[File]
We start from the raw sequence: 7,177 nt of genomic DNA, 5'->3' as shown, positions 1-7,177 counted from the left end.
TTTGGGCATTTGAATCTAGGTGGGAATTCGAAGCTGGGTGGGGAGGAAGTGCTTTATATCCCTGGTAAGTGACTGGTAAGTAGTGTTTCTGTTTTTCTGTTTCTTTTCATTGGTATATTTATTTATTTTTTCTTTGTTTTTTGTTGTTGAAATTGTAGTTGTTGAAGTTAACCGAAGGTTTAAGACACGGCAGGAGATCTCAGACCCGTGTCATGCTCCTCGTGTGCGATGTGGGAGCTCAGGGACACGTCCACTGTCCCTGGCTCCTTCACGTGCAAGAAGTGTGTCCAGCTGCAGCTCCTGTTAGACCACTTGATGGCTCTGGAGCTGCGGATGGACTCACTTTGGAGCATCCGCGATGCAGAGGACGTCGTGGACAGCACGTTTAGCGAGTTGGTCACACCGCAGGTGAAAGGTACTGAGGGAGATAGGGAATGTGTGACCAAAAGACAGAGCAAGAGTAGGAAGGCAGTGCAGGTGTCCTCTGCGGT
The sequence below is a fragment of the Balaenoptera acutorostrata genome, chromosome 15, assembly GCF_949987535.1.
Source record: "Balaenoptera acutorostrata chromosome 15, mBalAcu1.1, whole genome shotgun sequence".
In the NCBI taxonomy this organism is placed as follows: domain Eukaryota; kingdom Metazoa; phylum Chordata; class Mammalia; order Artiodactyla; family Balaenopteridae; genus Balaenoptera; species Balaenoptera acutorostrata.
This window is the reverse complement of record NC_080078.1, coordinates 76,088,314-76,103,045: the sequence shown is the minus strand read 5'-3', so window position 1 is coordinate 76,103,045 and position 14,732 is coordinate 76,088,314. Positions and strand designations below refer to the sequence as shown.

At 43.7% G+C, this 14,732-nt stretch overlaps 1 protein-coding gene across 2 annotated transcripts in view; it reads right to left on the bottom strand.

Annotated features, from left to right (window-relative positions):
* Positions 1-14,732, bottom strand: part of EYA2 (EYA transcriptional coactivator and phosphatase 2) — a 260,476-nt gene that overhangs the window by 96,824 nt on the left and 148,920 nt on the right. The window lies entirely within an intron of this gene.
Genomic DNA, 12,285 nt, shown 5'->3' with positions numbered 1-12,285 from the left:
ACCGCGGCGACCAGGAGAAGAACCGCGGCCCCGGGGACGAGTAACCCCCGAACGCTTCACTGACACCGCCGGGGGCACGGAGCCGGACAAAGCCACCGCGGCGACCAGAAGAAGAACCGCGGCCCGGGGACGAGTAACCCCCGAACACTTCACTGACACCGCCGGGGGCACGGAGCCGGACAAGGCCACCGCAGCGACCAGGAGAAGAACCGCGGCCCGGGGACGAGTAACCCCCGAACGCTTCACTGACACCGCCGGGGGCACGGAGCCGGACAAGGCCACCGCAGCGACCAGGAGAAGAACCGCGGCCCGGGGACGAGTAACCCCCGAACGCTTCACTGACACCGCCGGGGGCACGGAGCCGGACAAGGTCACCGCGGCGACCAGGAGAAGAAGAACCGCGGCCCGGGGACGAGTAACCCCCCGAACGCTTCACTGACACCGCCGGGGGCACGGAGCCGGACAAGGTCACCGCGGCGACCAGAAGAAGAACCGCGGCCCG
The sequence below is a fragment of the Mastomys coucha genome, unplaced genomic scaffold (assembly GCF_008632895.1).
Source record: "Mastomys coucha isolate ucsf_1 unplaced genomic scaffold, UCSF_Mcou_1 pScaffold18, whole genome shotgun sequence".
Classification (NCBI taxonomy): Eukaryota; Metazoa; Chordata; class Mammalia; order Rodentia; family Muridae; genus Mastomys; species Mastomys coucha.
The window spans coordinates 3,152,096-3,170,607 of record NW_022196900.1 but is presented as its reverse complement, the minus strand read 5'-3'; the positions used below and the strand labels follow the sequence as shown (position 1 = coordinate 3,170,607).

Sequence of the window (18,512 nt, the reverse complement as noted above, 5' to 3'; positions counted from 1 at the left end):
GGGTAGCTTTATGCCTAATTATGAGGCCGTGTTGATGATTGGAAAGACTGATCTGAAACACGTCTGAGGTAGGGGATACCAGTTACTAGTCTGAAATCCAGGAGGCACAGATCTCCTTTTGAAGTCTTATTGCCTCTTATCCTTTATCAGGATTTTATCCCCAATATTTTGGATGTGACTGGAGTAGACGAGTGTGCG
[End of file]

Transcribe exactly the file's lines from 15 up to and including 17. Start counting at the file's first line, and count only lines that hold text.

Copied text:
The window spans coordinates 3,152,096-3,170,607 of record NW_022196900.1 but is presented as its reverse complement, the minus strand read 5'-3'; the positions used below and the strand labels follow the sequence as shown (position 1 = coordinate 3,170,607).

Sequence of the window (18,512 nt, the reverse complement as noted above, 5' to 3'; positions counted from 1 at the left end):
GGGTAGCTTTATGCCTAATTATGAGGCCGTGTTGATGATTGGAAAGACTGATCTGAAACACGTCTGAGGTAGGGGATACCAGTTACTAGTCTGAAATCCAGGAGGCACAGATCTCCTTTTGAAGTCTTATTGCCTCTTATCCTTTATCAGGATTTTATCCCCAATATTTTGGATGTGACTGGAGTAGACGAGTGTGCG